Contigen

Contigen is a GAX collagen, a highly purified suspension of bovine collagen in approximately 60% vol/vol phosphate-buffered saline containing approximately 95% type I collagen and approximately 1% to 5% type III collagen. The GAX makes collagen less susceptible to fibroblast-secreted collagenase that may result in resorption of the implant and loss of long-term efficacy. Although the resorption of GAX collagen is reduced, this implant is clinically characterized as having resorptive properties resulting in the need for repeated injections (top-off injections once or twice a year) to maintain its long-term efficacy. Persistence of the implant itself has been demonstrated with magnetic resonance imaging of the urethra at intervals of up to 22 months after injection, but the measured volume was less than that injected. Because 2% to 5% of patients are sensitized to collagen through dietary exposure, all patients must undergo a skin test 30 days before treatment; the implant itself at the submucosal location elicits a minimal inflammatory response without foreign body reaction. The properties of this bulking agent allow versatility in its technical application (periurethral, submucosal, or transurethral approach) depending on physician preferences.

As with most anti-incontinence procedures, it is difficult to analyze the outcome of Contigen injection therapy for urinary incontinence because of varying definitions of reported "cure." Early results have reported subjective cure rates of 85% to 95%. In a multicenter trial reported by O'Connell et al.1 in 1995 on periurethral Contigen injection for 160 females with ISD, 93.8% had significant improvement and 78.1% were completely dry after the injection. That same year, Monga et al.2 reported on 60 women with genuine stress incontinence using periurethral collagen injections. Subjective success rates were 86% at 3 months, 77% at 12 months, and 68% at 24 months. The long-term (>2 years) success rates are not as favorable (26%-65%), but some long-term cures are noted in this and other trials.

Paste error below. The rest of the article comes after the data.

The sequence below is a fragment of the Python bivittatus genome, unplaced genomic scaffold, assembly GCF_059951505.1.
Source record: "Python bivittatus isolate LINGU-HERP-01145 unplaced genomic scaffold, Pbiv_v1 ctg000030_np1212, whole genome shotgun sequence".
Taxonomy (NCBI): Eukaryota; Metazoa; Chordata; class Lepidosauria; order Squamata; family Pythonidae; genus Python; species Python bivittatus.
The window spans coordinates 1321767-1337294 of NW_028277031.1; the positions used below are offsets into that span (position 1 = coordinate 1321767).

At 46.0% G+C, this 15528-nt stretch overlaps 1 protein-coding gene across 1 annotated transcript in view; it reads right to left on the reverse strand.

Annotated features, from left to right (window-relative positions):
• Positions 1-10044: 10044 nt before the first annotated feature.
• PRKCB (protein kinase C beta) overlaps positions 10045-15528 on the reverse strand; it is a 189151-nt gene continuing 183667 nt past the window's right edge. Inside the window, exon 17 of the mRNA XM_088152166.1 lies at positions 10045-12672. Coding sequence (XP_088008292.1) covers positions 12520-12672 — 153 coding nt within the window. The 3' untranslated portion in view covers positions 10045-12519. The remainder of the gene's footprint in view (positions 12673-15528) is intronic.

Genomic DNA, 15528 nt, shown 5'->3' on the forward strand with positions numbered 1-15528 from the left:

Despite the widespread and long-term application of this implant for the treatment of SUI, treatment-related morbidity has been minimal. Reports of transient urinary retention ranges from 1% to 21% and is managed with intermittent catheterization or short-term catheter use. Urinary tract infection occurs in 1% to 25% of cases, and self-limited hematuria may occur in 2% of cases. Other reported but rare complications include periurethral abscess formation, de novo instability, and a reaction at the previously negative skin test site after a Contigen implant treatment.

When initially introduced for the treatment of ISD in patients with nonmobile urethras, the use of the Contigen implant as well as other bulking agents for patients with hypermobility was somewhat controversial. There have been numerous and well-characterized reports by several centers showing no significant difference in outcome in SUI patients with or without urethral hypermobility. This finding has continued to serve as a strong argument for the use of injectable bulking agents as a first line, minimally invasive therapy for the treatment of SUI, even before the use of oral medications with their requirement and cost of daily administration and attendant side-effect profiles. Continued outcome studies with defined case selection criteria and improved implant material with outpatient technical applications under local anesthesia will continue to define the proper place for this form of SUI treatment, especially in choosing more invasive treatments. In 1997, Berman and Kreder3 analyzed the cost effectiveness of collagen compared with a sling procedure for type III incontinence, and concluded that surgery was more cost effective than collagen.

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